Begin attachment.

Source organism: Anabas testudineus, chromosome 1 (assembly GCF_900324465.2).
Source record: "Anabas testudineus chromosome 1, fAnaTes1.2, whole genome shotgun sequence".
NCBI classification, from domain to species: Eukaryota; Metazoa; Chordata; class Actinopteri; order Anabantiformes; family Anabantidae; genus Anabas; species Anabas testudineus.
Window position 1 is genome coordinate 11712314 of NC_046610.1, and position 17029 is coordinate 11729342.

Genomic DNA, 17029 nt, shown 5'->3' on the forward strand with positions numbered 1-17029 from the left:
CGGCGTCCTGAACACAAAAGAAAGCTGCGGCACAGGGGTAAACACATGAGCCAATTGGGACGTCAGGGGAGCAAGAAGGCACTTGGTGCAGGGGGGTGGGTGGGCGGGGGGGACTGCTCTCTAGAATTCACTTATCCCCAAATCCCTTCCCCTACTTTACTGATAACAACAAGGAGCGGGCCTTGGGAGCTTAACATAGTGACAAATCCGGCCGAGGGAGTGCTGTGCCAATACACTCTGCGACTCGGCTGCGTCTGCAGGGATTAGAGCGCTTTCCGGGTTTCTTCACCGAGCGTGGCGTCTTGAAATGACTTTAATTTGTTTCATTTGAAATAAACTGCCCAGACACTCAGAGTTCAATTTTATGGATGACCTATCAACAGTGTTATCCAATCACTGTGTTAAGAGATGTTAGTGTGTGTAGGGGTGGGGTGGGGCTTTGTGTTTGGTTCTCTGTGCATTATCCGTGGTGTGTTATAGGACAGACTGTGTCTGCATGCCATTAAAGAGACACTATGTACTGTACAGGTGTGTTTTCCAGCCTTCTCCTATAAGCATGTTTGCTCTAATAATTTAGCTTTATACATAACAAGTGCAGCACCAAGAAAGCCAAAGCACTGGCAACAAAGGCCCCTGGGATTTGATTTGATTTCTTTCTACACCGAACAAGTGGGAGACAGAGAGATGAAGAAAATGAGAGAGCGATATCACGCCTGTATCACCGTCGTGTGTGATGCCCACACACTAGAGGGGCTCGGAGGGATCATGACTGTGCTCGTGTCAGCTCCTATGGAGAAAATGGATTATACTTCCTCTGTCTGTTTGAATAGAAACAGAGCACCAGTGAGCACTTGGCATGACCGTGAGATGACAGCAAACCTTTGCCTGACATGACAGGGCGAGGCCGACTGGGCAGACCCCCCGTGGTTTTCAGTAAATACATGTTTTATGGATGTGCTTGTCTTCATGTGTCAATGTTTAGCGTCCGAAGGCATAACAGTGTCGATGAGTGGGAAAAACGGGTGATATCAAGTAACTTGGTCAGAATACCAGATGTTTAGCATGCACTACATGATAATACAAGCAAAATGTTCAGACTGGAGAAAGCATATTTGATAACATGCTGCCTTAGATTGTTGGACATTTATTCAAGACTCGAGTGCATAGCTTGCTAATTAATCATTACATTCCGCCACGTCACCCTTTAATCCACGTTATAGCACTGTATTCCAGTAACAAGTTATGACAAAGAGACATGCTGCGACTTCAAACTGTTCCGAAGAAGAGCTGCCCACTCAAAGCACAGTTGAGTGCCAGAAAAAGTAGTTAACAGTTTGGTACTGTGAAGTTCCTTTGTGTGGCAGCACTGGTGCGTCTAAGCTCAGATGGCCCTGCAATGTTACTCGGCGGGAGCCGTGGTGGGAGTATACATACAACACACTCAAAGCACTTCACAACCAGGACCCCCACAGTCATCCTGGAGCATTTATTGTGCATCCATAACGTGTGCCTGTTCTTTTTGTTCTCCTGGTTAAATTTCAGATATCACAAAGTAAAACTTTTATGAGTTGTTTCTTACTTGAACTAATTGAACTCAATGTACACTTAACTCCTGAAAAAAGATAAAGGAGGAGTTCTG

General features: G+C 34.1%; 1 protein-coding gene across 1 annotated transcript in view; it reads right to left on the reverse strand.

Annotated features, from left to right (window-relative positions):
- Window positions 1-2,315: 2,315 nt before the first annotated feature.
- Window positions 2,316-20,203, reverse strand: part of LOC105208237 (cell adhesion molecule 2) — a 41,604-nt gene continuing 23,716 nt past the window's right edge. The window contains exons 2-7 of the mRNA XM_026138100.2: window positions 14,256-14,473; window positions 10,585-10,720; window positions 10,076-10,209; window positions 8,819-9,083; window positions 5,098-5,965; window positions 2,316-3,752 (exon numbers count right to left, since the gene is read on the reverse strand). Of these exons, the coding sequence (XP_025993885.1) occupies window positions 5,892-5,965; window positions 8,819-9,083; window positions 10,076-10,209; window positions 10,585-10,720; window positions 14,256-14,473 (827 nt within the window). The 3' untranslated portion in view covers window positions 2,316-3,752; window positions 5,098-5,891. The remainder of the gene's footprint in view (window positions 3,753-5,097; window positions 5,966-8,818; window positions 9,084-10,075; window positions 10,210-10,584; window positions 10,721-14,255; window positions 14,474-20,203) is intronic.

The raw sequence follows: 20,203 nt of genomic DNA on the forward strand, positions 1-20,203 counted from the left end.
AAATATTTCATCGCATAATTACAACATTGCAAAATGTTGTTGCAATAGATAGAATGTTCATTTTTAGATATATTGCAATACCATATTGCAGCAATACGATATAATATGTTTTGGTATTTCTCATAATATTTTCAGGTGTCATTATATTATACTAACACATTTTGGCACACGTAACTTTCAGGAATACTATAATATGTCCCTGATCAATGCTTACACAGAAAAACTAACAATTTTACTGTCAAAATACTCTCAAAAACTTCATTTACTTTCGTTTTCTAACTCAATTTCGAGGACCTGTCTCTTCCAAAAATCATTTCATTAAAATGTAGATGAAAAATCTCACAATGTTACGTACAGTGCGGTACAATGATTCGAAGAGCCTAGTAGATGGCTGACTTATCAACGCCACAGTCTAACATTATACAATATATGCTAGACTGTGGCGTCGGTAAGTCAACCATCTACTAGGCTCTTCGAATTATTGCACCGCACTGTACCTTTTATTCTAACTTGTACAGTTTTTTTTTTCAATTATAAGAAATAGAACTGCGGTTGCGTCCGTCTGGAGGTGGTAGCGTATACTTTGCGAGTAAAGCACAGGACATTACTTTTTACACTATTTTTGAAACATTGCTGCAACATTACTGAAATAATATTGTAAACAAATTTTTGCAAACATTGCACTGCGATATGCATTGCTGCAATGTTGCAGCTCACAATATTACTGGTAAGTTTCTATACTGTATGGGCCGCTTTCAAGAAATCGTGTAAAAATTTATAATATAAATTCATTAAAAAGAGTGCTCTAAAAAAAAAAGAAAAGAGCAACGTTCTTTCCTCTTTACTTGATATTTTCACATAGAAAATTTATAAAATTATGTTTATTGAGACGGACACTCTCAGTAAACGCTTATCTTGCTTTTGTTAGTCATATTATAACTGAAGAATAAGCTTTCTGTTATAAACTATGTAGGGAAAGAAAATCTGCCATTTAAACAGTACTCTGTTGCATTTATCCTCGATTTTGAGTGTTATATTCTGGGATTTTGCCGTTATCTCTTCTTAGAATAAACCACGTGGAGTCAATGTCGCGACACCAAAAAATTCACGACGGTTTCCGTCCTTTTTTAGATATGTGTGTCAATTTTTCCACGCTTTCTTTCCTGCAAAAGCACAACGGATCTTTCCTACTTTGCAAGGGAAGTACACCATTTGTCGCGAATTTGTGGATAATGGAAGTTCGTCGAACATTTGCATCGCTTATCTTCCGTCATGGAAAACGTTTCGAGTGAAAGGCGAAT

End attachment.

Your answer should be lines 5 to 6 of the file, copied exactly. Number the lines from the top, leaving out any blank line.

Genomic DNA, 17029 nt, shown 5'->3' on the forward strand with positions numbered 1-17029 from the left:
CGGCGTCCTGAACACAAAAGAAAGCTGCGGCACAGGGGTAAACACATGAGCCAATTGGGACGTCAGGGGAGCAAGAAGGCACTTGGTGCAGGGGGGTGGGTGGGCGGGGGGGACTGCTCTCTAGAATTCACTTATCCCCAAATCCCTTCCCCTACTTTACTGATAACAACAAGGAGCGGGCCTTGGGAGCTTAACATAGTGACAAATCCGGCCGAGGGAGTGCTGTGCCAATACACTCTGCGACTCGGCTGCGTCTGCAGGGATTAGAGCGCTTTCCGGGTTTCTTCACCGAGCGTGGCGTCTTGAAATGACTTTAATTTGTTTCATTTGAAATAAACTGCCCAGACACTCAGAGTTCAATTTTATGGATGACCTATCAACAGTGTTATCCAATCACTGTGTTAAGAGATGTTAGTGTGTGTAGGGGTGGGGTGGGGCTTTGTGTTTGGTTCTCTGTGCATTATCCGTGGTGTGTTATAGGACAGACTGTGTCTGCATGCCATTAAAGAGACACTATGTACTGTACAGGTGTGTTTTCCAGCCTTCTCCTATAAGCATGTTTGCTCTAATAATTTAGCTTTATACATAACAAGTGCAGCACCAAGAAAGCCAAAGCACTGGCAACAAAGGCCCCTGGGATTTGATTTGATTTCTTTCTACACCGAACAAGTGGGAGACAGAGAGATGAAGAAAATGAGAGAGCGATATCACGCCTGTATCACCGTCGTGTGTGATGCCCACACACTAGAGGGGCTCGGAGGGATCATGACTGTGCTCGTGTCAGCTCCTATGGAGAAAATGGATTATACTTCCTCTGTCTGTTTGAATAGAAACAGAGCACCAGTGAGCACTTGGCATGACCGTGAGATGACAGCAAACCTTTGCCTGACATGACAGGGCGAGGCCGACTGGGCAGACCCCCCGTGGTTTTCAGTAAATACATGTTTTATGGATGTGCTTGTCTTCATGTGTCAATGTTTAGCGTCCGAAGGCATAACAGTGTCGATGAGTGGGAAAAACGGGTGATATCAAGTAACTTGGTCAGAATACCAGATGTTTAGCATGCACTACATGATAATACAAGCAAAATGTTCAGACTGGAGAAAGCATATTTGATAACATGCTGCCTTAGATTGTTGGACATTTATTCAAGACTCGAGTGCATAGCTTGCTAATTAATCATTACATTCCGCCACGTCACCCTTTAATCCACGTTATAGCACTGTATTCCAGTAACAAGTTATGACAAAGAGACATGCTGCGACTTCAAACTGTTCCGAAGAAGAGCTGCCCACTCAAAGCACAGTTGAGTGCCAGAAAAAGTAGTTAACAGTTTGGTACTGTGAAGTTCCTTTGTGTGGCAGCACTGGTGCGTCTAAGCTCAGATGGCCCTGCAATGTTACTCGGCGGGAGCCGTGGTGGGAGTATACATACAACACACTCAAAGCACTTCACAACCAGGACCCCCACAGTCATCCTGGAGCATTTATTGTGCATCCATAACGTGTGCCTGTTCTTTTTGTTCTCCTGGTTAAATTTCAGATATCACAAAGTAAAACTTTTATGAGTTGTTTCTTACTTGAACTAATTGAACTCAATGTACACTTAACTCCTGAAAAAAGATAAAGGAGGAGTTCTG